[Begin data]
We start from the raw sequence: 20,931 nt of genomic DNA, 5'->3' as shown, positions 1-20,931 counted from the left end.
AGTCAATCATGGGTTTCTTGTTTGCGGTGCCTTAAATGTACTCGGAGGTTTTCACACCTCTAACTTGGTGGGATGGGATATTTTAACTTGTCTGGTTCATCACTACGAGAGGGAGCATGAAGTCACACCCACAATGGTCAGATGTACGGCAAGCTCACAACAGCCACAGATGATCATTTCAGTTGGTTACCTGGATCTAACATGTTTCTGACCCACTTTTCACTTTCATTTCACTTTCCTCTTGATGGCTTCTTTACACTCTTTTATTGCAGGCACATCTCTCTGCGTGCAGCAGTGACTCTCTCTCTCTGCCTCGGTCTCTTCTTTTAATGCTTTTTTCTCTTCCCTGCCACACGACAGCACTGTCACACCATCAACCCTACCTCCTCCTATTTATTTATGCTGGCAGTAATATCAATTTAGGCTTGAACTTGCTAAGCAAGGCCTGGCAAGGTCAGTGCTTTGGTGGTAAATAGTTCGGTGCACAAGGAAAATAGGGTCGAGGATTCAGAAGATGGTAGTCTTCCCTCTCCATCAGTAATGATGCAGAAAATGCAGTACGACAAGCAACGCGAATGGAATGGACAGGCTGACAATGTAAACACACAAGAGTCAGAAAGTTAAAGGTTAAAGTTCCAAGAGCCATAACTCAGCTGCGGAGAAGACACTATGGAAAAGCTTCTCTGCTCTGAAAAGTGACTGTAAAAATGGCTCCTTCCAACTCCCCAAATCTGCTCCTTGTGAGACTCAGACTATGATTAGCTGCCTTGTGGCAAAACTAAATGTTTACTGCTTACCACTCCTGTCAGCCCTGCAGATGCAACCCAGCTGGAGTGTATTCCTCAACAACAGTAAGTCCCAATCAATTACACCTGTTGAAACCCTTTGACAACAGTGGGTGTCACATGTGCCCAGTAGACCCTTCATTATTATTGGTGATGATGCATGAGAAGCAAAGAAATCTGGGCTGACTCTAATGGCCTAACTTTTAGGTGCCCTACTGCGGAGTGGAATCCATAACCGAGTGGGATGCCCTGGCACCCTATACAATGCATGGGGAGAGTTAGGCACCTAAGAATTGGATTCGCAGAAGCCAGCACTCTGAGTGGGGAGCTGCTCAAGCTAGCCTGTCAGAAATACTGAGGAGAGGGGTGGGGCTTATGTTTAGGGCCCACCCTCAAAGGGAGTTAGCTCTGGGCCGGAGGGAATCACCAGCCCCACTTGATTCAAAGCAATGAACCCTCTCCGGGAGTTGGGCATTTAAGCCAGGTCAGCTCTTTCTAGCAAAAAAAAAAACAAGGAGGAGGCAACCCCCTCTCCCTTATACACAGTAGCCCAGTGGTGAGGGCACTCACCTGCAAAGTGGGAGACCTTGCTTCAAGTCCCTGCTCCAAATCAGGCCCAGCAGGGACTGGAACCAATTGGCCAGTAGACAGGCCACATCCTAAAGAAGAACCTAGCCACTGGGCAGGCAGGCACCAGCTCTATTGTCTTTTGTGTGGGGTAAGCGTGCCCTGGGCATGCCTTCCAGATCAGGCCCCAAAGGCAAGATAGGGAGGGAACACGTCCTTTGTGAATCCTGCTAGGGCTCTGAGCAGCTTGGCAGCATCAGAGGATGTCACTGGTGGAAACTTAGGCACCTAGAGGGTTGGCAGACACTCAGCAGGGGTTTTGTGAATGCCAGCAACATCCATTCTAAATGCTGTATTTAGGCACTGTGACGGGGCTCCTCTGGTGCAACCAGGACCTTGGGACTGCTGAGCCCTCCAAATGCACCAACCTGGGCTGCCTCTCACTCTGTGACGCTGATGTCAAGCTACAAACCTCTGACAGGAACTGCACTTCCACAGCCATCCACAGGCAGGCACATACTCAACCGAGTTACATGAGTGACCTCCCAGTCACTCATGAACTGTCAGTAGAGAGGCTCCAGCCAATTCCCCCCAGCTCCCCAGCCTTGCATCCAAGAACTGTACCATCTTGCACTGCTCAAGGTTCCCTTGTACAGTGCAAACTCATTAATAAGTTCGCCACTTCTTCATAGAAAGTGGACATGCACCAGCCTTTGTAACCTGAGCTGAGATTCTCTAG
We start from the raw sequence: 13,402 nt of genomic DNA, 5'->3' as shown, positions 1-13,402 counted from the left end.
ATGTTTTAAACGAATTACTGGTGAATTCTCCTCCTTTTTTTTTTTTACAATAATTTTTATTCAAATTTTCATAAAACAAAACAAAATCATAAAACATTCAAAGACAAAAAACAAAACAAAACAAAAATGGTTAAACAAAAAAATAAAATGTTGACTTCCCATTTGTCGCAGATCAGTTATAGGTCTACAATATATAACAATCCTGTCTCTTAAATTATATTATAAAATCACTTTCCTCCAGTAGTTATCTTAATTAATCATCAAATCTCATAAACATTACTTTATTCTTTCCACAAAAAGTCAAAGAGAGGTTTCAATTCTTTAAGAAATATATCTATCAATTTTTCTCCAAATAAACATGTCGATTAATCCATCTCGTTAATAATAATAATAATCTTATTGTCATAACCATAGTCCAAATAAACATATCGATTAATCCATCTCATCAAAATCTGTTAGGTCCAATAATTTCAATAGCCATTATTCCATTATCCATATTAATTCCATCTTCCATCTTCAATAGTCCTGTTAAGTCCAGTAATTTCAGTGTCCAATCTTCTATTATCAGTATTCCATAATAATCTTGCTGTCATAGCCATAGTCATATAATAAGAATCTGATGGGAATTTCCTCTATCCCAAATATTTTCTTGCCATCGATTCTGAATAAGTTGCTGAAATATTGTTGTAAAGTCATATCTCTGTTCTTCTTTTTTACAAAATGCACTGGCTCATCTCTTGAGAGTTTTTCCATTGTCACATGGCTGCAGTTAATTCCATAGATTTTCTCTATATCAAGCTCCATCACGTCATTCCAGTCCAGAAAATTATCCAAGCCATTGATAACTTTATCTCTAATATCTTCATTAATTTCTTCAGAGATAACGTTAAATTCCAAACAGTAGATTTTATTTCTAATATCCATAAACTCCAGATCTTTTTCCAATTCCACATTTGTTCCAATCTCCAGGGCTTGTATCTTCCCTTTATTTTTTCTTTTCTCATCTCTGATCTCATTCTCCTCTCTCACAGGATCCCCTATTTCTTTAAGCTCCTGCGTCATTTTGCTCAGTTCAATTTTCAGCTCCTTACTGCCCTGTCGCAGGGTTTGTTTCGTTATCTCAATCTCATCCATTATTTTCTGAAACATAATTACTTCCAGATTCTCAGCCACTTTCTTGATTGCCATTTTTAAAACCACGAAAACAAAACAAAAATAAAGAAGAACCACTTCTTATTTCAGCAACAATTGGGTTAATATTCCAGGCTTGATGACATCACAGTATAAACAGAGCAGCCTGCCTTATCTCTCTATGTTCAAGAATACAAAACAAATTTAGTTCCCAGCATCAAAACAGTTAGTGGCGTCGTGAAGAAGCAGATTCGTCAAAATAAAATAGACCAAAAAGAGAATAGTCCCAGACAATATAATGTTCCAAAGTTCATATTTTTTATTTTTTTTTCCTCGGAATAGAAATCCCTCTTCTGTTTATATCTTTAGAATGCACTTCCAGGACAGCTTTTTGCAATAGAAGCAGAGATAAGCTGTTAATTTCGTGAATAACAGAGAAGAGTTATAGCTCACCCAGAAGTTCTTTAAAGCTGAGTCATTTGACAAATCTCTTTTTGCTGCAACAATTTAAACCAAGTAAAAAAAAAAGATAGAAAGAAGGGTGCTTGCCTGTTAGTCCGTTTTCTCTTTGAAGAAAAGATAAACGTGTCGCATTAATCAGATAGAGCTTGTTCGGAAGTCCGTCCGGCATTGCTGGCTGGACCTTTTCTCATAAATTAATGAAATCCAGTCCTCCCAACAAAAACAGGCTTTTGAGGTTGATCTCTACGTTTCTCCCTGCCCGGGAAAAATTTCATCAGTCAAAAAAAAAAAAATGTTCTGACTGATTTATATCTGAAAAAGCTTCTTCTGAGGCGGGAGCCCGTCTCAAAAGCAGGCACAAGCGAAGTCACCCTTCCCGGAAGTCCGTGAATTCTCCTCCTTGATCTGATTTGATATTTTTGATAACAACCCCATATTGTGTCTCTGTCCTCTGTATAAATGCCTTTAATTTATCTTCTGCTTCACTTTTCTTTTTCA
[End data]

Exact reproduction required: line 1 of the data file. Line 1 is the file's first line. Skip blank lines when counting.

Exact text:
We start from the raw sequence: 20,931 nt of genomic DNA, 5'->3' as shown, positions 1-20,931 counted from the left end.